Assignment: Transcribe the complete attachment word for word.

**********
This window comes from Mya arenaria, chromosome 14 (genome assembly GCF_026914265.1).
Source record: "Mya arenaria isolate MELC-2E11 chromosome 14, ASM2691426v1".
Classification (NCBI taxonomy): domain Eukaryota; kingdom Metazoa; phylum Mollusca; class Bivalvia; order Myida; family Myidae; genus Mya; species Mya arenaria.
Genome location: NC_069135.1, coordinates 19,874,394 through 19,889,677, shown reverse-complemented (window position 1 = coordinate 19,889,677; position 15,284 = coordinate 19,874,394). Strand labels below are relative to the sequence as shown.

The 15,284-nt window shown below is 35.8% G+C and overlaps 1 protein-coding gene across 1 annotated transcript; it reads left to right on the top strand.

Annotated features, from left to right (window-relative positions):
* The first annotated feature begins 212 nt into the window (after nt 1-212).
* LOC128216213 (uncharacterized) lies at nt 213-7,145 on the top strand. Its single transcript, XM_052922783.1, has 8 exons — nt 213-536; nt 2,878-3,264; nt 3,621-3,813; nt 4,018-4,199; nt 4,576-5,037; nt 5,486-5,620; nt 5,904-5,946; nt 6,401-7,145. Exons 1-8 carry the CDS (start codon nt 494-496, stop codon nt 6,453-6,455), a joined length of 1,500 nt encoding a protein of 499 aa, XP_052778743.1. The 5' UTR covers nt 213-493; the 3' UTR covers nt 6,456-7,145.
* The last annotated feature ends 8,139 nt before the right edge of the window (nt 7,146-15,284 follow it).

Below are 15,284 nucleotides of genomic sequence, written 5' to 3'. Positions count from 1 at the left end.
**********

This window comes from Mya arenaria, chromosome 14 (genome assembly GCF_026914265.1).
Source record: "Mya arenaria isolate MELC-2E11 chromosome 14, ASM2691426v1".
Classification (NCBI taxonomy): domain Eukaryota; kingdom Metazoa; phylum Mollusca; class Bivalvia; order Myida; family Myidae; genus Mya; species Mya arenaria.
Genome location: NC_069135.1, coordinates 19,874,394 through 19,889,677, shown reverse-complemented (window position 1 = coordinate 19,889,677; position 15,284 = coordinate 19,874,394). Strand labels below are relative to the sequence as shown.

The 15,284-nt window shown below is 35.8% G+C and overlaps 1 protein-coding gene across 1 annotated transcript; it reads left to right on the top strand.

Annotated features, from left to right (window-relative positions):
* The first annotated feature begins 212 nt into the window (after nt 1-212).
* LOC128216213 (uncharacterized) lies at nt 213-7,145 on the top strand. Its single transcript, XM_052922783.1, has 8 exons — nt 213-536; nt 2,878-3,264; nt 3,621-3,813; nt 4,018-4,199; nt 4,576-5,037; nt 5,486-5,620; nt 5,904-5,946; nt 6,401-7,145. Exons 1-8 carry the CDS (start codon nt 494-496, stop codon nt 6,453-6,455), a joined length of 1,500 nt encoding a protein of 499 aa, XP_052778743.1. The 5' UTR covers nt 213-493; the 3' UTR covers nt 6,456-7,145.
* The last annotated feature ends 8,139 nt before the right edge of the window (nt 7,146-15,284 follow it).

Below are 15,284 nucleotides of genomic sequence, written 5' to 3'. Positions count from 1 at the left end.